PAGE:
State utility regulators proposed the maximum penalty against Eversource for its failures after storm Isaias in August 2020.
Eversource and United Illuminating failed to fully prepare for and respond to Tropical Storm Isaias last year, according to state utility regulators who reduced the companies’ ability to recoup costs.
Jim Judge, the Eversource exec who largely disappeared from public view after a massive power outage, will appear before the legislature’s Energy and Technology Committee.
The opaque world of energy policy continued to roil state government this week as regulators fined the state’s biggest utilities.
The chair of the Public Utilities Regulatory Authority said Wednesday that Eversource badly underestimated the threat of Tropical Storm Isaias.
State regulators have announced that utilities will no longer be able to shut off the water, electricity or natural gas of residential customers if they don’t pay their bills.
The number of Eversource customers disconnected for nonpayment has doubled in the past four years. Consumer advocates want to know why.
The Millstone Nuclear Power Station and Connecticut’s two utilities beat a negotiating deadline to keep the plant running for at least another 10 years.
Efforts by the Malloy administration to move towards more renewable energy to help fight climate change are poised to shift to the Gov.-elect Ned Lamont, who has even more aggressive goals. But the battles the Malloy administration fought with the utilities for eight years, which are still unresolved, also are also poised to shift to the new governor.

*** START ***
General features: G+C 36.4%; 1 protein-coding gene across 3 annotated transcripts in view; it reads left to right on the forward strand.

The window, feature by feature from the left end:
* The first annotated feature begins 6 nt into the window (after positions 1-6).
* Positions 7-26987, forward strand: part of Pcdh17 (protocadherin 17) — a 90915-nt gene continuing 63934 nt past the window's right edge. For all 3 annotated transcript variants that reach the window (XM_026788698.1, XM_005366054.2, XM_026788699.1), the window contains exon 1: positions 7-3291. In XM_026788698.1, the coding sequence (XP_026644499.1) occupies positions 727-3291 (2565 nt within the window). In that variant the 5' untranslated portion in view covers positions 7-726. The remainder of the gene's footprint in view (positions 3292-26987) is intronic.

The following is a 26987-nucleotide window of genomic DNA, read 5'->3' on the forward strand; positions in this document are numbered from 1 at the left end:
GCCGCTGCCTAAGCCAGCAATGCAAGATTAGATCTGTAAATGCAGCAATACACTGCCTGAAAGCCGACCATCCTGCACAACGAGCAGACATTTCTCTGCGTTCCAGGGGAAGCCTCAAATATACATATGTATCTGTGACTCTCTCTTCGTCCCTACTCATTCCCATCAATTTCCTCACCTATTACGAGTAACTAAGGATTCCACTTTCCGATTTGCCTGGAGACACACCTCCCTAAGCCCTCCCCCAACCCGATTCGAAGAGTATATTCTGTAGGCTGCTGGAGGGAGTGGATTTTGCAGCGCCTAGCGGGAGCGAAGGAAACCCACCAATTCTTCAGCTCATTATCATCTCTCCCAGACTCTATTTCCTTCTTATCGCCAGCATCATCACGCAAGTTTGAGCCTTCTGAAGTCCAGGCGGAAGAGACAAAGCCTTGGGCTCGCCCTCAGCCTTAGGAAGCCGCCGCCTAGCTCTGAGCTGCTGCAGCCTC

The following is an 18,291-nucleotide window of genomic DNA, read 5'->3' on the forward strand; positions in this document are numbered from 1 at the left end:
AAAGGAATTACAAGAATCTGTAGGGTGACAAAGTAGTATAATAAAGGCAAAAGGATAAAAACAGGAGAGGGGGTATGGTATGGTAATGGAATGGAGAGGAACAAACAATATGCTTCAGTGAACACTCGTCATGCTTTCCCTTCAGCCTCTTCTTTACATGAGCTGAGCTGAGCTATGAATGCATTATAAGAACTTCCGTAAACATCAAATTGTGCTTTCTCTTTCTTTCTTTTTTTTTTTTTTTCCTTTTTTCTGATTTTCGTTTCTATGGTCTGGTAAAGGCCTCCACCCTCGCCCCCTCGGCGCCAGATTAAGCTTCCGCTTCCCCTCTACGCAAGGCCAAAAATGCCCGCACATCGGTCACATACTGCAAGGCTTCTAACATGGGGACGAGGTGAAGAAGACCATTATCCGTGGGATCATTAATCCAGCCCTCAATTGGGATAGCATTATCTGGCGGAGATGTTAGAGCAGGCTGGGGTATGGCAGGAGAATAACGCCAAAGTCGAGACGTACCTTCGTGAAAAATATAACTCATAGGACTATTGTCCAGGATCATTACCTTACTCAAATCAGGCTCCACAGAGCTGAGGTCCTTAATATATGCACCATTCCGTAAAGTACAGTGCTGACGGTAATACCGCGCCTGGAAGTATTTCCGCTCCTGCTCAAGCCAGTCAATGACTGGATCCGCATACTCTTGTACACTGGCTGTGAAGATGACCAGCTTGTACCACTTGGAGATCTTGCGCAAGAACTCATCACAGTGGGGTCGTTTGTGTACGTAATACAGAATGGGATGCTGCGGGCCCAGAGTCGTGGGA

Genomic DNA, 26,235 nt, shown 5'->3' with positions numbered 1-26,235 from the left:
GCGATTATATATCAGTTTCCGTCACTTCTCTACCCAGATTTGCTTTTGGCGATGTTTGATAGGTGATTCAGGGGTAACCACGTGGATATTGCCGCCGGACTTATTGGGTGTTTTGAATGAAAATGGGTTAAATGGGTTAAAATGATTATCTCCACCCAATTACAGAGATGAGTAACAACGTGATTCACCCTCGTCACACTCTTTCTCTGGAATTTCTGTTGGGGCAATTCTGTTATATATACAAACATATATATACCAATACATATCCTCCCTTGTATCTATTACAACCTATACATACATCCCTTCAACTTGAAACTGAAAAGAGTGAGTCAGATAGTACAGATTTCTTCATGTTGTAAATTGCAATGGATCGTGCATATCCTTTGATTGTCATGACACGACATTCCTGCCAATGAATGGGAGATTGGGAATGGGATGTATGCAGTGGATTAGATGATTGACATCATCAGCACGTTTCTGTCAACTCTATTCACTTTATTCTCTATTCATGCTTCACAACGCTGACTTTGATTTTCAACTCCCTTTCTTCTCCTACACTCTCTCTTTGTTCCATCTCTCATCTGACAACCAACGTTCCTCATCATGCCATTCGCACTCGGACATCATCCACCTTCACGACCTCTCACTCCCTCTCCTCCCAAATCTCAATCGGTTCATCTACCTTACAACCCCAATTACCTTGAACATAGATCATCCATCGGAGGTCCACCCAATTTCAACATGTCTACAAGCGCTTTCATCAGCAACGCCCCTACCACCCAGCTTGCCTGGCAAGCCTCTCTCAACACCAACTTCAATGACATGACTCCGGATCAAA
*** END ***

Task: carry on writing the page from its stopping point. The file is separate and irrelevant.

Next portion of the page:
Connecticut’s shared solar pilot program has already missed its first deadline and faces even more delays. In the meantime, arguments over how to pay for clean energy are bubbling up again.
Electric rates charged by Connecticut’s two utilities are headed for major reductions for the six months beginning July 1. Eversource Energy standard offer rates for residential customers will drop by more than one-third, and United Illuminating rates will drop nearly one-third.
Nearly four years after Connecticut’s independent utility regulatory body became part of the Department of Energy and Environmental Protection, the regulators are asking for their independence back.
Connecticut is starting a process to modernize the state’s electric grid to make it cleaner, leaner and more adaptable to new methods of power generation and distribution. Exploring how to do that will be a major focus for the state Department of Energy and Environmental Protection, beginning early next year.
Stunning jumps in monthly electric rates as the Connecticut General Assembly convenes its 2015 session next month create a market opportunity for electric retailers and a political opportunity for those who would regulate them.
Connecticut Light & Power Co. has nearly four times as many customers here as United Illuminating, the state’s other major electric utility. Yet when it comes to rake hikes – and the Connecticut politicians who care – the ratio is skewed far more heavily toward CL&P.